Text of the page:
- Experts from World Bank and Women’s Financial Inclusion Data Partnership during a virtual roundtable say good work being done, but challenges remain
There is a $500-million market opportunity in Pakistan that can be tapped by getting women to start banking, said experts from organisations including the World Bank and the Women’s Financial Inclusion Data Partnership (WFID) during a virtual roundtable on Thursday.
They also said there is good work being done at a government level in countries like Pakistan to financially include women but challenges remain.
According to the Women’s Financial Inclusion Data Partnership, there will be an estimated 32% gender gap in access to formal financial services by 2030 in Pakistan, while the country’s ‘estimated annual financial services product revenue potential in women’s market’ is $652 million.
This is partly because “women are paying back loans at greater rates than men and they are also great savers,” said Inez Murray, the CEO for the Financial Alliance for Women.
Anna Gincherman, partner at ConsumerCentrix (CCX), a strategy consulting firm, said “the market opportunity in places like Turkey and Bangladesh was close to $1 billion while in places like Nigeria in Pakistan it was over $500 million a year”.
“In Honduras it was almost $500 million, and in Kenya it was close to that which creates as much as 25% extra banking revenues per year.”
Meanwhile, Mayra Buvinic, an internationally recognised expert on gender and social development who serves as a Senior Fellow with Data2X, said “financial inclusion policies in both Pakistan and Nigeria as well as in Honduras have really driven a focus on women as clients.”
The panel praised the State Bank of Pakistan (SBP) for its policies in this regard.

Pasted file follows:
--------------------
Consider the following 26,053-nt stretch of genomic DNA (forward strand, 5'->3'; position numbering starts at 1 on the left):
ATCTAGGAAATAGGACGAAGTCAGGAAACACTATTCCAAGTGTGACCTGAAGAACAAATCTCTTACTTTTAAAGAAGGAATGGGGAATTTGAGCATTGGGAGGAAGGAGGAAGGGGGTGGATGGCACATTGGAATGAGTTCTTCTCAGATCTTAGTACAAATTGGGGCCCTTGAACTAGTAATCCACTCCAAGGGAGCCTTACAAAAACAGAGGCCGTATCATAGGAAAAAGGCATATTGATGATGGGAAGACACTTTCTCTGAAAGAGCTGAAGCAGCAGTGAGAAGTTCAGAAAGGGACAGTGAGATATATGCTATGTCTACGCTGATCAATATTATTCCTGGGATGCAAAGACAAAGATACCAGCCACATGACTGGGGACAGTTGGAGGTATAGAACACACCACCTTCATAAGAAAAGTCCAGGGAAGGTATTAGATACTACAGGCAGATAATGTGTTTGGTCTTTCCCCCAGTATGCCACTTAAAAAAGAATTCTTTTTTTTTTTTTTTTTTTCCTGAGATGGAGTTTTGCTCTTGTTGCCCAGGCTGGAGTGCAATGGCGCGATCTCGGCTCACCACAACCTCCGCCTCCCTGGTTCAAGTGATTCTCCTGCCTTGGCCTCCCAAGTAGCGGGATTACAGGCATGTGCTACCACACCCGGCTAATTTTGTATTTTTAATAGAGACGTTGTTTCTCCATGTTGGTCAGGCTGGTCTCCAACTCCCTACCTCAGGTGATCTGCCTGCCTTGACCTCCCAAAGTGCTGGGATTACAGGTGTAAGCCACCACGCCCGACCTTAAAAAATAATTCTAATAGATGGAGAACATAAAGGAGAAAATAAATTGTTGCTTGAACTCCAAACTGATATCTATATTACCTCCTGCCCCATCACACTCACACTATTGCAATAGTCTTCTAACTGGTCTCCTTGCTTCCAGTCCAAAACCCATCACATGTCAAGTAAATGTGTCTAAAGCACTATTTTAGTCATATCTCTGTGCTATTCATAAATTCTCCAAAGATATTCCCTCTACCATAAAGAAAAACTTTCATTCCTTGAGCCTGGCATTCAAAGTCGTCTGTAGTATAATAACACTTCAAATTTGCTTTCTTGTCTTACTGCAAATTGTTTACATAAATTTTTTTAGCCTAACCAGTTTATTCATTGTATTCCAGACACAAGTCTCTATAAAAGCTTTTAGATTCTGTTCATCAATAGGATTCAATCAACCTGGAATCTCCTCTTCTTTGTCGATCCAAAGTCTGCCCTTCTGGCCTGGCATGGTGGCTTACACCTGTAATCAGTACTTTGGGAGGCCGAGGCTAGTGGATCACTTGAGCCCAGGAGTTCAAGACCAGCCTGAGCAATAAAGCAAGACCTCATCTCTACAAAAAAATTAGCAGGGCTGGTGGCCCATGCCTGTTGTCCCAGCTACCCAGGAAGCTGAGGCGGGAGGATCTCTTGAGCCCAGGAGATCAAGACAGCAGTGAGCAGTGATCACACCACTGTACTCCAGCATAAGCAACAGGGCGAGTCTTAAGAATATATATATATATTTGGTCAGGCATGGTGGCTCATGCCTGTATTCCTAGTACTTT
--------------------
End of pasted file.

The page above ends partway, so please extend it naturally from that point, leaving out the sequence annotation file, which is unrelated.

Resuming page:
One example of the SBP’s work is the ‘Asaan Digital Account (ADA)’ — a fully digitised solution for opening a full-service bank account from anywhere, at any time, through smartphones or computers with only a CNIC and no other documentation requirements.
Back in March, then-SBP governor Dr Reza Baqir said the service will break the barriers in financial inclusion of women by offering faster, cheaper, efficient and convenient solutions for meeting their requirements.
Last year the SBP launched a gender mainstreaming policy titled ‘Banking on Equality: Reducing the Gender Gap in Financial Inclusion’, which aims to reduce the gender gap in financial inclusion and improve women’s access to financial services.
While praising these efforts, panelists pointed out that there is opportunity to do more. For example, according to Buvinic, Pakistan is a very good example of giving its population digital ID cards which means it has been able to provide Covid-related social protection benefits.
“But that is an incredible opportunity to spread and have women with ID cards to be able to access bank accounts," she added.
At an international level, women make up a disproportionately large share of unbanked adults worldwide, according to data from the Global Financial Inclusion (Global Findex) database.
The data show that in developing economies women are 20% less likely than men to have an account at a formal financial institution and 17% less likely to have borrowed formally in the past year.
The report also said the gender gap in account ownership across developing economies has fallen to 6 percentage points from 9 percentage points, where it hovered for many years, but women are still 15% less likely to have a bank account than men globally.
In Pakistan, despite low overall account ownership, 84% of men and women are using their account for digital payments.
Panelists also said getting the right data to the right people is key to unlocking women’s financial empowerment. If both the public and private sector can see how much they stand to benefit from women’s financial inclusion, they would have more of a vested interest in it.
Murray said one issue is that the top brass at international banks are not giving the issue enough importance.
Her organisation conducted research back in 2014 with consultancy firm McKinsey where it interviewed 30 CEO banks and found that there is a lack of awareness that men and women are different when it comes to using financial services
It also found when the CEOs think of the female financial services market they just think of “pink products” which she said is “derogatory and simplistic”.